I just can't see a tonal language being universally adopted.** It's simply too hard to learn if you start from knowing a non-tonal language (which most are). One advantage of English is that it is intelligible even when spoken with a serious accent -- well except things like Scouse and Glaswegian.

Certainly written English, specifically the spelling, is challenging. Although less so than, for example, French. But a character-based language? Not going to happen.

** A possibly apocryphal story has it the adolescent Chinese boys are not allowed to speak in public. Because, if their voice breaks at the wrong point, an innocuous common phrase becomes a seriously crude one.

McKinney is back!!!

wj, according to people I talked to, Chinese only has 8 basic characters and English has 26 letters, voila!

Plus English spelling.....

Here's a mind-bending hypothetical for you. In today's Washington Post, their opinion writers take a look at the top GOP Presidential prospects if Trump doesn't run. Number 4, of 10+, is Nikki Haley. Suppose that happens. Suppose further that Biden retires and Harris (the current favorite in this case) gets the Democratic nomination.

Then we're looking ar a choice of two South Asian women. The xenophobes will utterly implode, while their heads explode.

Very unlikely, I agree. But what does it say that it's not at all unthinkable?

Chinese only has 8 basic characters.

I don't know Chinese. My view is from Japanese (which I have studied), which uses characters based on the Chinese ones. Certainly some characters are built up by combining radicals (which, taken alone, are words themselves). But how they will be modified to fit the space available, or which space/position they will take when combining with others, is not obvious. Or consistent. And how the meanings of those radicals combine to get the new word/concept can be . . . odd.

Not to mention that, if you see a character, you have no clue how it will be pronounced. And if you know a word? No way to know what the character will look like. Learning the characters is a lifelong project -- there are always new ones to learn, even if you've been using the word in conversation.

wj, you don't need to convince *me*. The idea that 8 characters vs 26 letters is a convincing step in an argument is on a par with the notion that China once conquered Europe. (Which is, when you think about it, a lot like Putin's notion that Ukraine has always been part of Russia, QED.)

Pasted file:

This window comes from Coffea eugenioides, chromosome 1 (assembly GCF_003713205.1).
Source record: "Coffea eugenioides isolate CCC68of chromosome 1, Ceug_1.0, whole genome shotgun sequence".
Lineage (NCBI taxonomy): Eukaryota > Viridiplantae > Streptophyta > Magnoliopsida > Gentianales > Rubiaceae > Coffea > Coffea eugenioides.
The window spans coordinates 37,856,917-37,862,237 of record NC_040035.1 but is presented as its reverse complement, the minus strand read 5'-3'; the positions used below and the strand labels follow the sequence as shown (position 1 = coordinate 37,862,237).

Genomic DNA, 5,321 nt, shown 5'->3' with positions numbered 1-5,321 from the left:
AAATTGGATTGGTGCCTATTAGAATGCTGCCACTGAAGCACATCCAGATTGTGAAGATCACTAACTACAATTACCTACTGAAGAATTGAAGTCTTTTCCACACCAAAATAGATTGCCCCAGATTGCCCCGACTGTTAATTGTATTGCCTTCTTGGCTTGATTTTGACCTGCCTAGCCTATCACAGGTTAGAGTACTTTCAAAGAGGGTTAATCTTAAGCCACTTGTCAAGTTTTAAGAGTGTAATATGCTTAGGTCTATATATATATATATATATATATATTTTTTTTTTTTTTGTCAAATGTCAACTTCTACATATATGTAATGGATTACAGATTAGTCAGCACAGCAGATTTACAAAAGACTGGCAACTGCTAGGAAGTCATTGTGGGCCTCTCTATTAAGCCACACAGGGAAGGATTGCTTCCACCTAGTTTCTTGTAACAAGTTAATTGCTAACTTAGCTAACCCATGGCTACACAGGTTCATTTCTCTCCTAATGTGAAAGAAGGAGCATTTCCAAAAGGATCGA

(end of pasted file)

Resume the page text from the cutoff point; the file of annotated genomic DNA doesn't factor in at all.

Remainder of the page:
Humans are a mess.

China could try invading the island, for all the challenges any island invasion entails. But the logistics of that are grim, even though China can hardly be as inept as Russia.

Someone, I think at this site, suggested that where Russia is all about beating opponents into submission, China prefers strangulation. The current drill is clearly (at least to me) trying to make the point that a blockade is feasible. A number of airlines have stopped flights to/from/over Taiwan for the duration of the exercise. I don't know how long Taiwan can keep the lights on if there's no delivery of oil, natural gas, or (in the long run) nuclear fuel. Blockade logistics are much simpler than invasion logistics.

Did you know that since Chinese is a much easier language, it is soon going to replace English as the world's lingua franca?

A question from total ignorance... How well does Chinese hold up to accents? English speakers manage to (mostly) communicate across British accent(s)*, American**, Australian, Indian, Southeast Asia, Russian, etc.

* I have been told there are regional accents even within England that are mutually incomprehensible, hence Received Pronunciation.

** From age three through undergraduate college, I lived in a small part of the Midwest where Standard American -- the American variant considered accent-free during the 1950s and 60s -- was what everyone spoke. TV and radio networks trained their people to speak the way I grew up with. In hindsight, I was embarrassingly old before I figured out that regional American accents still existed, rather than being historical and used in film and TV for mood-setting purposes.

a small part of the Midwest where Standard American -- the American variant considered accent-free during the 1950s and 60s -- was what everyone spoke.

Similarly. Except it was California.

I encountered an Anthropology/Linguistics professor in school who could tell where you were from by your accent. In the case of New York City, sometimes to within a few blocks! But he said that if you were from the West Coast, you spoke General American. The only way to distinguish was to present a long Indian word. If you could pronounce it, you were from Washington or Oregon; if you couldn't, you were from California.

My sense is that "General American" became the default primarily due to Hollywood. The movies were made in Southern California. The actors spoke the way they spoke at home (with a few caveats for actors with traces of other regional accents). And so that became the default.

In hindsight, I was embarrassingly old before I figured out that regional American accents still existed, rather than being historical and used in film and TV for mood-setting purposes.

I'm guessing you had that figured out no later than when you worked at Bell Labs in NJ. Drive a couple hours in any direction, and you'll hear a different accent.

* I have been told there are regional accents even within England that are mutually incomprehensible, hence Received Pronunciation.

There are regional accents even within Maine that are mutually incomprehensible. ;-)

Or at least, where the regional accent is incomprehensible to someone like me, who is "from away" (as they say here), and probably put on all the thicker for just that purpose.

A really nice guy changed my tire once when I had a flat while I was traveling far downeast. I only understood about half of what he said, and I consider myself to be fairly well attuned to language variations.